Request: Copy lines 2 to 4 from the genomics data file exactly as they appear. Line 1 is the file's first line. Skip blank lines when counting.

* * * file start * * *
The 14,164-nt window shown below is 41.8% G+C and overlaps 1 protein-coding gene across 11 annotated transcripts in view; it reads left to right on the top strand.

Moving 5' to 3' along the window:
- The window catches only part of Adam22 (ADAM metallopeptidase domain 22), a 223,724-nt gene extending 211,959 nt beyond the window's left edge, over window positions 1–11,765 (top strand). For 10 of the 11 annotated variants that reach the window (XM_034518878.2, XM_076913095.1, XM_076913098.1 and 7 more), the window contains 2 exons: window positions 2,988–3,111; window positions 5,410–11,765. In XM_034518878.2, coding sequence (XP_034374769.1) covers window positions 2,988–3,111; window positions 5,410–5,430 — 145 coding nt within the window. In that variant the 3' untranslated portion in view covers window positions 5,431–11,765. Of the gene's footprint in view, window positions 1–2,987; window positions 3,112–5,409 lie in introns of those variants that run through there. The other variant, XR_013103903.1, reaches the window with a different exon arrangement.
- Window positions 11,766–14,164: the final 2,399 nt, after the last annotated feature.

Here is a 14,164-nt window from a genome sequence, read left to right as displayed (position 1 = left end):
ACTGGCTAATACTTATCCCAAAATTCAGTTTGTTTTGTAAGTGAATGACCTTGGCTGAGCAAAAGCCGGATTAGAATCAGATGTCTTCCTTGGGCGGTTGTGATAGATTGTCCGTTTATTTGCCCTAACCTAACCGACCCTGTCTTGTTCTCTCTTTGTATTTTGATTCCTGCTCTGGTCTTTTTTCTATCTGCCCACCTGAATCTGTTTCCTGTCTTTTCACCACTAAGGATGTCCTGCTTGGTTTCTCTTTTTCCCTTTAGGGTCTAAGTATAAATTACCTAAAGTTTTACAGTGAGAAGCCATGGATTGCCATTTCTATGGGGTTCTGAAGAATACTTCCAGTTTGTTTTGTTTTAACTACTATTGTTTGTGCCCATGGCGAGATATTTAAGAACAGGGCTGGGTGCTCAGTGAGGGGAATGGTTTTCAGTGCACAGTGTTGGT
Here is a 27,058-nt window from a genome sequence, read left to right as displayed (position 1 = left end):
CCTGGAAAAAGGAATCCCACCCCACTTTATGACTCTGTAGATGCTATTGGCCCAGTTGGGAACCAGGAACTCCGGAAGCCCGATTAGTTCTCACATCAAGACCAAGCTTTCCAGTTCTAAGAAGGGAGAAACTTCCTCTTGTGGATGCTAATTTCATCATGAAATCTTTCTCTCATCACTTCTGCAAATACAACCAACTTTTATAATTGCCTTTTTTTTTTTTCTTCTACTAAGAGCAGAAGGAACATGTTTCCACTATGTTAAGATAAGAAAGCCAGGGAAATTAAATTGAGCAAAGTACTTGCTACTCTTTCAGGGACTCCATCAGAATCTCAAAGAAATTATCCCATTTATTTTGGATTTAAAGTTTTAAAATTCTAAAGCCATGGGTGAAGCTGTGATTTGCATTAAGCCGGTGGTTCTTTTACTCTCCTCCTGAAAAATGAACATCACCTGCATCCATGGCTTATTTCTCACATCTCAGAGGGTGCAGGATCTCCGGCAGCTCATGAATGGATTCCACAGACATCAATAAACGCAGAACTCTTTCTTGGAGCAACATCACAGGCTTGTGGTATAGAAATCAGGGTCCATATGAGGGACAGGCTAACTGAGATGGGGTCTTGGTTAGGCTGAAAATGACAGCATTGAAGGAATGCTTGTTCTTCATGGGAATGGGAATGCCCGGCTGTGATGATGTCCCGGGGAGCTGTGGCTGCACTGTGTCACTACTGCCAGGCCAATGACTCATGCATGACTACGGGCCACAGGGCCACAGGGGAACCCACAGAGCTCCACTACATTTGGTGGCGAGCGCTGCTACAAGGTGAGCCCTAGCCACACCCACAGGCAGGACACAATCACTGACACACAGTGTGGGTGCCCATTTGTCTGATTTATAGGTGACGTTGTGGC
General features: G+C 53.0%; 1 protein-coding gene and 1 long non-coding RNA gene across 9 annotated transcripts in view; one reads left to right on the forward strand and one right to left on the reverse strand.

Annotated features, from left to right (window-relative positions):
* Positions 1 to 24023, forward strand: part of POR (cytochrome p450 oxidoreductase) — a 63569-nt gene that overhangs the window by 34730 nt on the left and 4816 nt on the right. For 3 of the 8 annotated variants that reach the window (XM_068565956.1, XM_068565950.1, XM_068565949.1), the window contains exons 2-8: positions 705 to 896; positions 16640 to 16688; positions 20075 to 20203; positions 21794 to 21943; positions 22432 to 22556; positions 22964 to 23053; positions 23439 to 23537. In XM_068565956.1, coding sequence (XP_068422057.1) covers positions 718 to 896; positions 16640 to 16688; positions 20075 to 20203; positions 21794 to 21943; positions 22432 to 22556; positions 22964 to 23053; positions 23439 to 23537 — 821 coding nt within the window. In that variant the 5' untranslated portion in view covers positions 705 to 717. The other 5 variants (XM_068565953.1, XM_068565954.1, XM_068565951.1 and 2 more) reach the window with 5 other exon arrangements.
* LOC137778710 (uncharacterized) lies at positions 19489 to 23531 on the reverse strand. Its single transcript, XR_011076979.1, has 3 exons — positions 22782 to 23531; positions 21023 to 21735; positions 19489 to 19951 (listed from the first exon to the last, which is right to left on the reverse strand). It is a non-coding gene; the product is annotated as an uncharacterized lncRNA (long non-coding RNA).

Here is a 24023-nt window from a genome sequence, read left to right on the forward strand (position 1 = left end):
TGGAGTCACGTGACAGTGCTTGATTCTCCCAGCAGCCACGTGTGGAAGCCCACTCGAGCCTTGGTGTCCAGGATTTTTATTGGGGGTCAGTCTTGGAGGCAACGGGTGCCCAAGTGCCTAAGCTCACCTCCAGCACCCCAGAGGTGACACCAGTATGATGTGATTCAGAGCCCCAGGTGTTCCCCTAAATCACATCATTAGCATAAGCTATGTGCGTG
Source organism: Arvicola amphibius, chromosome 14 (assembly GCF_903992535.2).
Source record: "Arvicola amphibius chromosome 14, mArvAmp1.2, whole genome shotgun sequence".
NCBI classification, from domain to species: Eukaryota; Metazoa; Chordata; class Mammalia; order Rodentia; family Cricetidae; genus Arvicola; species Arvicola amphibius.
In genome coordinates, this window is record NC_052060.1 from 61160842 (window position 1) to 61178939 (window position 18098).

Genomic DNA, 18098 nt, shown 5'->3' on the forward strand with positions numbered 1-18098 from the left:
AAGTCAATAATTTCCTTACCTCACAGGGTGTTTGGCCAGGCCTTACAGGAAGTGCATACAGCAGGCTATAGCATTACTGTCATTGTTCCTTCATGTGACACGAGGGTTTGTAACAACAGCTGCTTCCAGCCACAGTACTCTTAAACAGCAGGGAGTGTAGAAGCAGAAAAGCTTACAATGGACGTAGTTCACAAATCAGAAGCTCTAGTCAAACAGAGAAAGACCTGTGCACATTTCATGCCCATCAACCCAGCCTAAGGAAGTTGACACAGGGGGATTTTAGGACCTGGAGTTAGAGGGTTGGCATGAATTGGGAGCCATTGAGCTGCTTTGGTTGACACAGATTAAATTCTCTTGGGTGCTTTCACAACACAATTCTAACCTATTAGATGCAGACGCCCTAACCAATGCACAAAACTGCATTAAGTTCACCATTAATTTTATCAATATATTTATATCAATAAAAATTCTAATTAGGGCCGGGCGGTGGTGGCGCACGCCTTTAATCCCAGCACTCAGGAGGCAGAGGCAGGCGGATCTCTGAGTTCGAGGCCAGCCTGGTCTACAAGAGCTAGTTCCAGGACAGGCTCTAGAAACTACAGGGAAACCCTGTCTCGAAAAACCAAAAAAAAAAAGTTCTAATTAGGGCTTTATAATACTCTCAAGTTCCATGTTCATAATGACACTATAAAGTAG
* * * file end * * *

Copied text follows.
Moving 5' to 3' along the window:
- The window catches only part of Adam22 (ADAM metallopeptidase domain 22), a 223,724-nt gene extending 211,959 nt beyond the window's left edge, over window positions 1–11,765 (top strand). For 10 of the 11 annotated variants that reach the window (XM_034518878.2, XM_076913095.1, XM_076913098.1 and 7 more), the window contains 2 exons: window positions 2,988–3,111; window positions 5,410–11,765. In XM_034518878.2, coding sequence (XP_034374769.1) covers window positions 2,988–3,111; window positions 5,410–5,430 — 145 coding nt within the window. In that variant the 3' untranslated portion in view covers window positions 5,431–11,765. Of the gene's footprint in view, window positions 1–2,987; window positions 3,112–5,409 lie in introns of those variants that run through there. The other variant, XR_013103903.1, reaches the window with a different exon arrangement.
- Window positions 11,766–14,164: the final 2,399 nt, after the last annotated feature.